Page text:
A major strike paralyzed most of Paris's metro network and city train grid on Friday, disrupting the daily commutes of millions of people, as workers demand greater pay hikes than offered by the management.
The French capital's RATP public transport company said six subway lines were closed, down from eight reported earlier on Friday, with the remaining lines operating only partially.
The city's main RER north-to-south and east-to-west lines were also heavily hit.
Just two lines, the 1 and 14, which are both self-driving, without a human conductor aboard, were unaffected by the strikes, RATP said on its website.
"We call on businesses to make maximum use of home office working," Transport Minister Jean-Baptiste Djeebbari said on Twitter.
RATP workers have said the walkouts, which come as unions and management head into annual wage talks, were a result of insufficient pay increases offered by the state-owned company.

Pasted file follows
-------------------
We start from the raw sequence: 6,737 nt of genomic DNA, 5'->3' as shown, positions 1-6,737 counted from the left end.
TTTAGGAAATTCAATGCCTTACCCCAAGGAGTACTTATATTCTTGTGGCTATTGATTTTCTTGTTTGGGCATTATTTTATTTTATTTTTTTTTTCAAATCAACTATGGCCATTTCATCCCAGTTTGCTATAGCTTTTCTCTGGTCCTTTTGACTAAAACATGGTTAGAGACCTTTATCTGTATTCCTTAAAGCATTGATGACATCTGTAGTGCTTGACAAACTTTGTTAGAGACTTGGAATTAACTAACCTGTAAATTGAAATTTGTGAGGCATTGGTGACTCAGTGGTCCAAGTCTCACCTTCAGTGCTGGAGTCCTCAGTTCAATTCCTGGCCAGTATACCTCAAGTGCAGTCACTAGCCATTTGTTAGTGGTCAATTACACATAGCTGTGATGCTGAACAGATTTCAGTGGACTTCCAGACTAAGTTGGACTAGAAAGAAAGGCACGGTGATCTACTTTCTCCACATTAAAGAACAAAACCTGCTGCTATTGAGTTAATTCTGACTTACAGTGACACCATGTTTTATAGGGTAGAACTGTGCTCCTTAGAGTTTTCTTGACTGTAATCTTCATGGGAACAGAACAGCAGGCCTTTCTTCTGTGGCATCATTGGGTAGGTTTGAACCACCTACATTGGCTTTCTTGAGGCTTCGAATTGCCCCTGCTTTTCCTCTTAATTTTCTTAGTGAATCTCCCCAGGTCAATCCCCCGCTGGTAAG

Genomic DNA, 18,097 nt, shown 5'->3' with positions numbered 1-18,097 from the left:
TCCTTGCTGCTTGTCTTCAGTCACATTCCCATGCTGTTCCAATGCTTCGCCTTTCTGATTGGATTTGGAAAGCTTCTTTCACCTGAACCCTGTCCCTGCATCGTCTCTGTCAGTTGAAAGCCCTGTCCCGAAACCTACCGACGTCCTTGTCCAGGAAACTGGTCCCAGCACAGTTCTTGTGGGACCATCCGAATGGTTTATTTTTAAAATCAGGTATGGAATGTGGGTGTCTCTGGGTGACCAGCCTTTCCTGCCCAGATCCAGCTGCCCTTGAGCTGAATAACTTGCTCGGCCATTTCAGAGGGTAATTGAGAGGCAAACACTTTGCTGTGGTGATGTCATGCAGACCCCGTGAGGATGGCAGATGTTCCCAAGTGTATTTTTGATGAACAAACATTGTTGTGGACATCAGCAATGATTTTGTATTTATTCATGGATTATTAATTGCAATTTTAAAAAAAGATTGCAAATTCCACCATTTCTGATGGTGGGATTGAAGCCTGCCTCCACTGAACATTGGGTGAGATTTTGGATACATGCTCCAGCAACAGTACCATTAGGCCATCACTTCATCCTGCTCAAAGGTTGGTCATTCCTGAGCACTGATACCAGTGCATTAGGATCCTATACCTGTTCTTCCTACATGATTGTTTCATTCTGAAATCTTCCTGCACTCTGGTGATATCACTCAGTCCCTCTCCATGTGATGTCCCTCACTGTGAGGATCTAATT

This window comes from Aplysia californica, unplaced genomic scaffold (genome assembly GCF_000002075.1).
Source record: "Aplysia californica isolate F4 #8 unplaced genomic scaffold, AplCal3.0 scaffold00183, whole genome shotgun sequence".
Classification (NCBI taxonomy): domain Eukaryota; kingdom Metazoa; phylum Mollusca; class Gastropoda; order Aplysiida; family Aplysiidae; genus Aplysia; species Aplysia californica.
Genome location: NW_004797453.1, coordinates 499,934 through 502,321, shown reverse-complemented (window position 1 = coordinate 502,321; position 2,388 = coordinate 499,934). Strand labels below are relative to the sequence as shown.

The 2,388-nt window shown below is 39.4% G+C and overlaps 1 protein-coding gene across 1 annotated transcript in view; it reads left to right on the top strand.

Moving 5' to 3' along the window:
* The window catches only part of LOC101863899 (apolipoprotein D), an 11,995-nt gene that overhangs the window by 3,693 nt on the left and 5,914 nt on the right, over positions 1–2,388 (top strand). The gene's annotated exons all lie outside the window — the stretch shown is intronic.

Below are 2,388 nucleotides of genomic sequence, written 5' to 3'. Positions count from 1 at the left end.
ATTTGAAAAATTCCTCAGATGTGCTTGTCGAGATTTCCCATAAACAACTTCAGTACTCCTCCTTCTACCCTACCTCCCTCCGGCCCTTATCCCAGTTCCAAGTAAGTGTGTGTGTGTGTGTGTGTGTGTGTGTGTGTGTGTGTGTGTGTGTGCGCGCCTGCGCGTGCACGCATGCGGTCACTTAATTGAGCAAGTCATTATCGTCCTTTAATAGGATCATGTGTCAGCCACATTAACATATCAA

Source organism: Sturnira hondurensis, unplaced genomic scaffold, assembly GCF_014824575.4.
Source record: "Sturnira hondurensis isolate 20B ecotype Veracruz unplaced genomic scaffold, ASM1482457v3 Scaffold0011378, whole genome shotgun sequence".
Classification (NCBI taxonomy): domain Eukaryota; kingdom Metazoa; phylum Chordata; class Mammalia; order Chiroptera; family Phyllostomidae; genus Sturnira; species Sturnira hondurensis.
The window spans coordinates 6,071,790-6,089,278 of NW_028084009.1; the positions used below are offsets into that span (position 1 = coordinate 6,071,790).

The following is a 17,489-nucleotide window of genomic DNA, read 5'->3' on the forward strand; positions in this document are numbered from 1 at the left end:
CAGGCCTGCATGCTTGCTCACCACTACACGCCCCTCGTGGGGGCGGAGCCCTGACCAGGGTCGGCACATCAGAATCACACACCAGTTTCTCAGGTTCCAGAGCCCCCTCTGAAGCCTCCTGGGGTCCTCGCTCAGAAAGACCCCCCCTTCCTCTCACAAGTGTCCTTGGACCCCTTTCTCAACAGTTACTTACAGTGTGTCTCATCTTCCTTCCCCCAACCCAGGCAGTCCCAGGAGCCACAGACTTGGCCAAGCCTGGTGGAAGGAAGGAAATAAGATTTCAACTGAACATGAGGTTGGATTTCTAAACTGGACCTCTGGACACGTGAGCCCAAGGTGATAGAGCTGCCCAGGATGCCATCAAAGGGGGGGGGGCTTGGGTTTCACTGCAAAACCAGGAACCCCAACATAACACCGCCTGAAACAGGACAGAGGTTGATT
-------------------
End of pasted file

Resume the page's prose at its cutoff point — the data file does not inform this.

RATP had said it was prepared to hike wages by 2.7% in 2022, a move unions described this month as a "provocation."
French national annual inflation was last reported at 3.3% in January.
In recent years, Paris's public transport system, one of the world's busiest, has been thrown into chaos several times.
Parisians remember above all the monthlong walkouts in the fall of 2019 when public transport and railway workers protested against plans for pension reform by President Emmanuel Macron.
Macron later called off the reform, citing the changed situation because of the COVID-19 pandemic.